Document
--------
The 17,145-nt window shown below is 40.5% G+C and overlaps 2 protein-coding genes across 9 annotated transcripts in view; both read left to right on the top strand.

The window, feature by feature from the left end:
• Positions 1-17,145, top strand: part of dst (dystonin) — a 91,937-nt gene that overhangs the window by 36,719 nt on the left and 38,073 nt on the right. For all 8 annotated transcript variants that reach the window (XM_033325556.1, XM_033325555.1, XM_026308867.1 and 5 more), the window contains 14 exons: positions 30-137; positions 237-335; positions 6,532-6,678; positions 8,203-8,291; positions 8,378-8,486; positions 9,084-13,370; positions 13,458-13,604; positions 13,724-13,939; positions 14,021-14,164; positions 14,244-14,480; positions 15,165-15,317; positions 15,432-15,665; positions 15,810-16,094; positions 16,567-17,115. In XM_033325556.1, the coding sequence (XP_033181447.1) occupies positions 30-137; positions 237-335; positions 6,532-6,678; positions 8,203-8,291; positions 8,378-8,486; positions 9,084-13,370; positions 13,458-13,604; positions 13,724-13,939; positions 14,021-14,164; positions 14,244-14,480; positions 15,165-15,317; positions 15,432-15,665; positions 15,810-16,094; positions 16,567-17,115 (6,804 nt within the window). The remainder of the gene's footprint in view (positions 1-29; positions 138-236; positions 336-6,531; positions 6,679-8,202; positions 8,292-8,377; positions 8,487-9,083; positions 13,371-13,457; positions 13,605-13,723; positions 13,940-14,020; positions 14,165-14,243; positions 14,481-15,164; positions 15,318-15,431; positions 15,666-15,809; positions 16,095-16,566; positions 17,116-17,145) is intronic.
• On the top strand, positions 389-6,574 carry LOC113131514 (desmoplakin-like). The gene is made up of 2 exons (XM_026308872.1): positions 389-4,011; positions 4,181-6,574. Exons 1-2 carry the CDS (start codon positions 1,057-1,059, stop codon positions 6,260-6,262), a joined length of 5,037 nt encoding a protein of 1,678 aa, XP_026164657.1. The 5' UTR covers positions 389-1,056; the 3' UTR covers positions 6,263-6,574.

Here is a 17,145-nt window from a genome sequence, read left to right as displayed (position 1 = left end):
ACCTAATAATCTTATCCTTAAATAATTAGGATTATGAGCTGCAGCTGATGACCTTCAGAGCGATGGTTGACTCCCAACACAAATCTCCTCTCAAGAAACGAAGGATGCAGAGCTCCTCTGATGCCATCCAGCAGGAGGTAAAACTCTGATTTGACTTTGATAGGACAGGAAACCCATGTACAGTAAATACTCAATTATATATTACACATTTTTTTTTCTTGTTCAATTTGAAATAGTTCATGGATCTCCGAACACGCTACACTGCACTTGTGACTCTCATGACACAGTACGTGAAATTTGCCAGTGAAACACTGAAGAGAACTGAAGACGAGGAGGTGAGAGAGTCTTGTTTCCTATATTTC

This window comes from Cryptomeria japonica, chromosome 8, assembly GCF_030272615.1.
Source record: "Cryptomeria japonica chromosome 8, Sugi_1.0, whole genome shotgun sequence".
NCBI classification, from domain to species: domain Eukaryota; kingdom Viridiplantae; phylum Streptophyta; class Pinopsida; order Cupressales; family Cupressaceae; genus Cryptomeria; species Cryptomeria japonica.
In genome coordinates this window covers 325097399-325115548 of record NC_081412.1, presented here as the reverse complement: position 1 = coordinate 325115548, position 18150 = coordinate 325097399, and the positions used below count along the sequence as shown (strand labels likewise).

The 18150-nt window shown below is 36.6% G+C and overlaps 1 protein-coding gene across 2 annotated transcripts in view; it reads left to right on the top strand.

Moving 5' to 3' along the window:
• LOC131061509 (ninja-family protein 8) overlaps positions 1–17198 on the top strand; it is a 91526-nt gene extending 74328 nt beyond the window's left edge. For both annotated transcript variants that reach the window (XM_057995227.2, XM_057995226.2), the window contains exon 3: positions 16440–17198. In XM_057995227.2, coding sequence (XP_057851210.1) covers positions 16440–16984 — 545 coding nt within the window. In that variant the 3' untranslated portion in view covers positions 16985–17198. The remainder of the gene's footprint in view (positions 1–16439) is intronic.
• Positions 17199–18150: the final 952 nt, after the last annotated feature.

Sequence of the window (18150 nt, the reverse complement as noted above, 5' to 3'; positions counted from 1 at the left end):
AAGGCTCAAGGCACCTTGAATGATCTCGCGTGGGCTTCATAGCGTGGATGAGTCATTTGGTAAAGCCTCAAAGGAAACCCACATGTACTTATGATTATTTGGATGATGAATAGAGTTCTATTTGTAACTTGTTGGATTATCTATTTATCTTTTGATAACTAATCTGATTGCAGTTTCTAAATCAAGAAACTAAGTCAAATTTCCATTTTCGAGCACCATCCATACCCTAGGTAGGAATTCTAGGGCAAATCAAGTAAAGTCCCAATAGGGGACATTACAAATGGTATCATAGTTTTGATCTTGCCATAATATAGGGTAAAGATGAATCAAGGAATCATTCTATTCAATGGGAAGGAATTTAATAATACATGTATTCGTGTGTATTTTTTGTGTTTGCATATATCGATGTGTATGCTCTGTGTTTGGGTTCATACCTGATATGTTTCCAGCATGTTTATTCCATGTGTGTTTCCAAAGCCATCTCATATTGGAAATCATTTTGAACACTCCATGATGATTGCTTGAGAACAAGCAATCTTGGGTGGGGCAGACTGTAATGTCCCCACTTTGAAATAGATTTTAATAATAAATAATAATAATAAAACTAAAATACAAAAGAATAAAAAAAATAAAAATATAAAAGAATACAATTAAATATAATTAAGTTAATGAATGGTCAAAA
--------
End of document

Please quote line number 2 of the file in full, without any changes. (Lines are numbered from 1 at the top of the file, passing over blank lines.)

The window, feature by feature from the left end: